Beer Birthday: Tom Peters

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My good friend Tom Peters, one of the owners of Monk’s Cafe and Belgian Beer Emporium in Philadelphia, Pennsylvania, turns 61 today. His enthusiasm for and promotion of Belgian beer has few equals. A couple of years ago, I was privileged to travel through France and Belgium with Tom, which was amazing. And he throws perhaps the best late night parties of anyone I’ve ever known. Join me in wishing Tom a very happy birthday.

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Tom Peters with Dave Keene, owners of the best two Belgian beer bars on both coasts.

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Shaun O’Sullivan from 21st Amendment, Fergie Carey, co-owner of Monk’s, Lucy Saunders, the beer cook, and Tom Peters.

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Tom Peters, with Rob Tod from Allagash in Portland, Maine, at GABF.

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Me and Tom after the Great Lambic Summit at the University of Pennsylvania Museum of Archeology & Anthropology during last year’s Philly Beer Week.

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In Belgium, with a perfectly poured Orval, with Daniel Neuner, William Reed and Justin Low.

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Also in Belgium, with a Fanta and Frites sandwich.

Patent No. 2477222A: Beer Dispenser With Coil Cleaning Means

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Today in 1949, US Patent 2477222 A was issued, an invention of Frederick J. Warcup, for his “Beer Dispenser with Coil Cleaning Means.” There’s no Abstract, although in the description it includes this summary:

This invention relates to beer distributing systems such as are used in taverns and saloons for conducting beer from kegs, in which the beer is delivered from the brewery, to taps located behind the bar. The length of piping between a keg and the tap includes a cooling coil through which the beer flows.

One object of the invention is to provide an improved beer distributing system in which water can be conveniently introduced into the beer lines and accurately controlled so as to avoid the loss of beer that results from having beer stand in the pipes, from draining of the lines for cleaning, and the loss that occurs when an empty keg is replaced with a full one.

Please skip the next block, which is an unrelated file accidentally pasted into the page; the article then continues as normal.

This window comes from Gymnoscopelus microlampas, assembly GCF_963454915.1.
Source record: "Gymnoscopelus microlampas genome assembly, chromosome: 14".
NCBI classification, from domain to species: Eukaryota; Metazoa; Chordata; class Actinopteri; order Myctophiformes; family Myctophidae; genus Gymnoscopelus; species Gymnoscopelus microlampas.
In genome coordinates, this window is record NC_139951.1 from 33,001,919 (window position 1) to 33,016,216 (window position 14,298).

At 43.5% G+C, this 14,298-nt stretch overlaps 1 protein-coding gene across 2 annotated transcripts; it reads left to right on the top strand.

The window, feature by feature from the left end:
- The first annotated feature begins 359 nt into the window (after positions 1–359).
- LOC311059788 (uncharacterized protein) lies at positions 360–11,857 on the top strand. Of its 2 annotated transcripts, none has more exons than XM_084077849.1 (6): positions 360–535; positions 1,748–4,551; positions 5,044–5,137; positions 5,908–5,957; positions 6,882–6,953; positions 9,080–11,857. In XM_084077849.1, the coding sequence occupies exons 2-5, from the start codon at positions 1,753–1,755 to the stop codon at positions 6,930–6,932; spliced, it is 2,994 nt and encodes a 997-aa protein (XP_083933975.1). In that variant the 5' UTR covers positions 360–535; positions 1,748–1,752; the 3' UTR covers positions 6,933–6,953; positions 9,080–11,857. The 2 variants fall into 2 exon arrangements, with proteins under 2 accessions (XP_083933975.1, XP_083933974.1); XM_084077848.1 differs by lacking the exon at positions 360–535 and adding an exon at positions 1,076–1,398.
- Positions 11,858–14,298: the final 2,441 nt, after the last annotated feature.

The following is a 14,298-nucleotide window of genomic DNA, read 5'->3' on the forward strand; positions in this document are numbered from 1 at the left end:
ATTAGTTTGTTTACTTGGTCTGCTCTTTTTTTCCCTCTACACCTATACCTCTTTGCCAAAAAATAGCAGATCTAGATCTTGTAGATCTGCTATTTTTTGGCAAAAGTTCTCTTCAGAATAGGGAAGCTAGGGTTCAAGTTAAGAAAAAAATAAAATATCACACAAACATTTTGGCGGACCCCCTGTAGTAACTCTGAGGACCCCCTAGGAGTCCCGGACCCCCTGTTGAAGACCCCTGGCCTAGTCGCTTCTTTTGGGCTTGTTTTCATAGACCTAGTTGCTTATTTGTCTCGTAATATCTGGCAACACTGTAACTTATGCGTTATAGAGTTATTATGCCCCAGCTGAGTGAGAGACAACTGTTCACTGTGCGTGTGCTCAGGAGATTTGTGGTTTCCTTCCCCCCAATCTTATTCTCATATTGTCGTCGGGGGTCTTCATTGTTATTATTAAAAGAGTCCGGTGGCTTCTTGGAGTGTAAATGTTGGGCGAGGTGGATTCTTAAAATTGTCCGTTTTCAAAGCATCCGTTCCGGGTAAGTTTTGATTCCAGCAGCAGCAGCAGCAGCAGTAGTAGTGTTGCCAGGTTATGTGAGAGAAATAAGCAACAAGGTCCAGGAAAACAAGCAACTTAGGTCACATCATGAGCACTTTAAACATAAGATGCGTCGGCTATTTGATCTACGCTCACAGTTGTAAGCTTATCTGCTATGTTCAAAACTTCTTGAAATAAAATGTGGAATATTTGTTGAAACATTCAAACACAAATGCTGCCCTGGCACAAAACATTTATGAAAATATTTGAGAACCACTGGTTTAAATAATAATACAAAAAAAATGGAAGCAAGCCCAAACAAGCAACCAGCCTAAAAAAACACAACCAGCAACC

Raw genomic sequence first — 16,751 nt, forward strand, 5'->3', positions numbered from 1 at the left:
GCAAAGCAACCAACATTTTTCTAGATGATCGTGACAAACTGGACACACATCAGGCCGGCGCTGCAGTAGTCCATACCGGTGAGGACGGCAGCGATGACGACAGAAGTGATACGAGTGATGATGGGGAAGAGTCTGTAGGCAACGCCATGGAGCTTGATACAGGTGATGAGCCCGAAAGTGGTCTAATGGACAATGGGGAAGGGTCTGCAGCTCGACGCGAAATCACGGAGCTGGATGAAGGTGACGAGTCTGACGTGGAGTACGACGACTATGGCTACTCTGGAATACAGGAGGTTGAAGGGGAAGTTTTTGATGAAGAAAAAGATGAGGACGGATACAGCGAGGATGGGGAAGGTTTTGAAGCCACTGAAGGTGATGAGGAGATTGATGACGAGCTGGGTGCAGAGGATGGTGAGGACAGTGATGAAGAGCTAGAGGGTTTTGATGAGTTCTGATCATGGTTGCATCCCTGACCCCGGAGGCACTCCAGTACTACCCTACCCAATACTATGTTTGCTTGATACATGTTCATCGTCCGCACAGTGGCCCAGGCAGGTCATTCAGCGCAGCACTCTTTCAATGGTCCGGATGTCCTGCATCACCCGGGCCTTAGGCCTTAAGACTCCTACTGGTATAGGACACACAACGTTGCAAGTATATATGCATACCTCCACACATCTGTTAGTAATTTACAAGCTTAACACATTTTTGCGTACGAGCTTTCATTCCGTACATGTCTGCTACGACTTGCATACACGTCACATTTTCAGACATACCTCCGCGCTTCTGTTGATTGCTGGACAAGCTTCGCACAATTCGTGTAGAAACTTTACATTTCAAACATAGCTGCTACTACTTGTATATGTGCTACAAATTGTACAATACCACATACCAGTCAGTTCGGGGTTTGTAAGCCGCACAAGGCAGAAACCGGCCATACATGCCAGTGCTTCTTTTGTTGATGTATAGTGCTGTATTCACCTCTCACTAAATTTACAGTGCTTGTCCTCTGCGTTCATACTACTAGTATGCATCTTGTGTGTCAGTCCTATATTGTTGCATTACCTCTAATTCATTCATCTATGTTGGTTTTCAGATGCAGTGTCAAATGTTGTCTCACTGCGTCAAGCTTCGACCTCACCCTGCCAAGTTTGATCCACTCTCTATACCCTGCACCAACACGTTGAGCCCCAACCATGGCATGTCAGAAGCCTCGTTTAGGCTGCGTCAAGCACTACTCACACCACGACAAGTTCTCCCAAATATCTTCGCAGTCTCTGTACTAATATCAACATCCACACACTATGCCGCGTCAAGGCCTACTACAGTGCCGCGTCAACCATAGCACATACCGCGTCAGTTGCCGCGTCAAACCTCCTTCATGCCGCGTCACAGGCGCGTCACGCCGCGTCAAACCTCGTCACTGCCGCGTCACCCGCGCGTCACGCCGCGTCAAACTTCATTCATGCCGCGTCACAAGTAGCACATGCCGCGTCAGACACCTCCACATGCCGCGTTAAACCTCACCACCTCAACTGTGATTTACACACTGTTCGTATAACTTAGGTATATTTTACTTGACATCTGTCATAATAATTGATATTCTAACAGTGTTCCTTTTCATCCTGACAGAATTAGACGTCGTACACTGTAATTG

It is another object of this invention to provide means by which tavern operators can clean their own lines without having to connect or disconnect any unions or fittings, and in the preferred embodiment of the invention the system is constructed so that the beer lines can be cleaned without even leaving the bar. The tavern operator can fill his beer lines with water preparatory to cleaning them and all of the usual loss of beer incident to cleaning line is avoided.

Another important saving is effected by this invention when a keg becomes empty and it is necessary to tap a new keg. Whenever the contents of one keg become exhausted, the beer line fills with foam and the first beer from a new keg surges into the line and foams to such an extent that the first glasses drawn after a new keg has been tapped cannot be used because of excessive foam. With this invention the line is filled with water before tapping a new keg and there is no surge of beer into the line.

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Patent No. 2287500A: Sanitary Beer Comb And Cocktail Mixer Receptacle

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Today in 1942, US Patent 2287500 A was issued, an invention of Peter Solinas, for his “Sanitary Beer Comb And Cocktail Mixer Receptacle.” There’s no Abstract, although in the description it includes this summary:

My invention relates to receptacles for cleansing beer combs and cocktail mixers.

Heretofore in the art where beer has been served over a bar it has been customary for the bartender to use a. beer comb to scoop off the excess top foam of a glass or stein of beer. The bartender by custom then places the beer comb in a glass of stationary water until he needs to use the beer comb again for another service. It is apparent that where a glass is used that the water is stationary and in a comparatively short time becomes stale and mixed with some of the beer leavings which have been introduced into the glass from time to time. It is obvious that very soon after the glass has first been used that the water will be so sour and distasteful that it will not properly clean the beer comb but will on the other hand leave the beer comb in such a condition that when the comb is next used to scoop out the top of a beer glass that the comb will leave stale drippings on top of the latest glass of beer to the distaste of a patron.

It is an object of my invention to provide a device whereby the beer comb may be conveniently held and entirely cleansed before each serving of a glass or stein of beer.

It is a further object of the invention to provide such a device in an accessible position and in which the beer combs may be easily placed.